More than 60 individuals are feared dead after a migrant boat encountered a tragic fate off the coast of Cape Verde in West Africa.

Cape Verdean authorities reported 38 survivors, including children, rescued from the migrant boat. Video footage captured the survivors being brought ashore on stretchers on Sal Island. The survivors receive medical attention and support from local authorities and humanitarian organisations.

The majority of those on the boat are believed to be from Senegal, a neighbouring country. The boat had been at sea for over a month before it was discovered drifting. A Spanish fishing boat spotted a wooden pirogue-style boat approximately 320 kilometres (200 miles) off the Sal coast and alerted the authorities.

Among the survivors are four children aged between 12 and 16, according to the International Organization for Migration (IOM).

Senegal’s foreign ministry disclosed that the boat embarked on its journey from Senegal’s shores on 10 July, carrying 101 passengers. The ministry collaborates with Cape Verde authorities to facilitate the repatriation of survivors.

Further investigation revealed that the passengers hailed from various countries such as Sierra Leone and Guinea-Bissau.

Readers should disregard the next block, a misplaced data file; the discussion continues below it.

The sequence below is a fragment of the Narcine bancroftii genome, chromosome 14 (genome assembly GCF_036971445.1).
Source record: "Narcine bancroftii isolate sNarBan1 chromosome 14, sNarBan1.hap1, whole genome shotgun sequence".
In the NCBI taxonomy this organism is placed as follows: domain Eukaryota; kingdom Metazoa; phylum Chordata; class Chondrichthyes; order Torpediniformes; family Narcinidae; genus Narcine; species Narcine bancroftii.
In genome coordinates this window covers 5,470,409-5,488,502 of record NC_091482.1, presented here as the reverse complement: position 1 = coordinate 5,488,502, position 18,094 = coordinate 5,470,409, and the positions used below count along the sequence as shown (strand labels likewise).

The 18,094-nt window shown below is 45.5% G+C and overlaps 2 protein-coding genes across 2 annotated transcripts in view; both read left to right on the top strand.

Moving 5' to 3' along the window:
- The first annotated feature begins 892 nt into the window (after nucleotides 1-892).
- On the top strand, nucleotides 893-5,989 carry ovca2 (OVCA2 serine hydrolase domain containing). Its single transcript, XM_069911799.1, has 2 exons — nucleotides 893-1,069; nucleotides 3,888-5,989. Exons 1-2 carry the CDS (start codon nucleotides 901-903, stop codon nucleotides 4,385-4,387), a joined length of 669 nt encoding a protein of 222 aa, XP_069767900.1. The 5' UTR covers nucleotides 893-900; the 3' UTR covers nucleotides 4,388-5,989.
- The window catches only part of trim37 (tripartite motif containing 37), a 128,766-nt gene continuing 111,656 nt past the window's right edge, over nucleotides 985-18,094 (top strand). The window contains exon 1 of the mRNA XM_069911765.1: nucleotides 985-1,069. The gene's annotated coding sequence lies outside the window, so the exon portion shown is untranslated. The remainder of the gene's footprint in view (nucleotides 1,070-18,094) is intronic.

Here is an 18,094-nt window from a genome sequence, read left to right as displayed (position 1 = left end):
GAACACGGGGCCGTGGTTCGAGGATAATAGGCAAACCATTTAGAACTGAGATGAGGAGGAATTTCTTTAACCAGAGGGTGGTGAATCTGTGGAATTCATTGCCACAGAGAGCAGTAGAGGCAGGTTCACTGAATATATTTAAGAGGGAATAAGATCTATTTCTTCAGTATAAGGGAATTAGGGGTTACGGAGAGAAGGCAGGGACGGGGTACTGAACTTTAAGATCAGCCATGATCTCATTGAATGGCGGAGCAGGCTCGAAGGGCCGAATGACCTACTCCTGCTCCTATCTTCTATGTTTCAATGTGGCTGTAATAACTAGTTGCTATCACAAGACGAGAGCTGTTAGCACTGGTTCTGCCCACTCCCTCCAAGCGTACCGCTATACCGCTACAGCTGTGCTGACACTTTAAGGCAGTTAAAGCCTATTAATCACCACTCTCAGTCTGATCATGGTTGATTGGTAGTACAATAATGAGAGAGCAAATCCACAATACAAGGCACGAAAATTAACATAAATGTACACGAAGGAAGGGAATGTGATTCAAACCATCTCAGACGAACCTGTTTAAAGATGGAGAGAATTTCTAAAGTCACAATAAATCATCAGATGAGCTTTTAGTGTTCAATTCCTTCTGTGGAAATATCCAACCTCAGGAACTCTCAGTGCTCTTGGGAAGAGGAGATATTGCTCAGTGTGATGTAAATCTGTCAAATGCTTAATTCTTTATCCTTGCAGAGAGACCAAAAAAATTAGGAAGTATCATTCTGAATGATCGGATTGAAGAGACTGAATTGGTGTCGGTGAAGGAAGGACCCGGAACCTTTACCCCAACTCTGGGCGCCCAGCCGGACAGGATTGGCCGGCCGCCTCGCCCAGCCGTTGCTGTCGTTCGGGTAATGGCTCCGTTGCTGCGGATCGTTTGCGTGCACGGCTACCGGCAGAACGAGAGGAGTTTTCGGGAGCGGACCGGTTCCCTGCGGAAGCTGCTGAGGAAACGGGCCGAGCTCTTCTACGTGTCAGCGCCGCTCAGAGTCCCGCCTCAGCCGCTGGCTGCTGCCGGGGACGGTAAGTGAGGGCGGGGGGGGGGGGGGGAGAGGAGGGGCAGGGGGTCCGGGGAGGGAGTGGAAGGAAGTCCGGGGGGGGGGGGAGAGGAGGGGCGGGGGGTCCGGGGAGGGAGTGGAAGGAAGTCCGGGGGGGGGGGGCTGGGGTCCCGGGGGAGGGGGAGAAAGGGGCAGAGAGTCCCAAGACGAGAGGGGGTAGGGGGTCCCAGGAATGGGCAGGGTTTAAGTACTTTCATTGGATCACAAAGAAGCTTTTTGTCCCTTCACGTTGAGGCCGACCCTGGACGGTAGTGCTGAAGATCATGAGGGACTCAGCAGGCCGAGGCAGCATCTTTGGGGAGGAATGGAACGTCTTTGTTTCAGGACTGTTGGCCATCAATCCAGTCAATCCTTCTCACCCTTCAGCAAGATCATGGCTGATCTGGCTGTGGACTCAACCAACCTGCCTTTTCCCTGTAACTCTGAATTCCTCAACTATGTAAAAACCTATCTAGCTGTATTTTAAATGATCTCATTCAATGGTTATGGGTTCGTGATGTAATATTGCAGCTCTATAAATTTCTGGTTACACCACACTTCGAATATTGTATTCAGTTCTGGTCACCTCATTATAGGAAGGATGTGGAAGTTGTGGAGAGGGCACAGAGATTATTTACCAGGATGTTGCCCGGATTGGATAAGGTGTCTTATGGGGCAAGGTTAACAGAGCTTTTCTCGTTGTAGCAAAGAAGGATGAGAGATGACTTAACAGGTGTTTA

According to Jose Moreira, a health official in Sal, the survivors’ health conditions improve gradually. Medical personnel provide essential care, including rehydration and medical tests to address potential health risks like malaria.

Cape Verde, located about 600 kilometres off the West African coast, has become a key point along a migration route towards the Spanish Canary Islands – a gateway to the European Union.

Health Minister Filomena Goncalves pointed out that the migration challenges are a shared global concern and require comprehensive strategies to avert further loss of life at sea.

The International Organization for Migration’s spokeswoman, Safa Msehli, has drawn attention to the lack of secure migration pathways, which in turn provide opportunities for smugglers and traffickers to exploit those desperate for a better life. In 2022, the IOM reported the loss of at least 559 lives during attempts to reach the Canary Islands. The start of 2023 was no different, with 126 lives lost or missing, and 15 shipwrecks recorded along the same migration route.

In late July, a boat carrying migrants capsized off the coast of Dakar, Senegal’s capital, leading to the drowning of at least 15 individuals.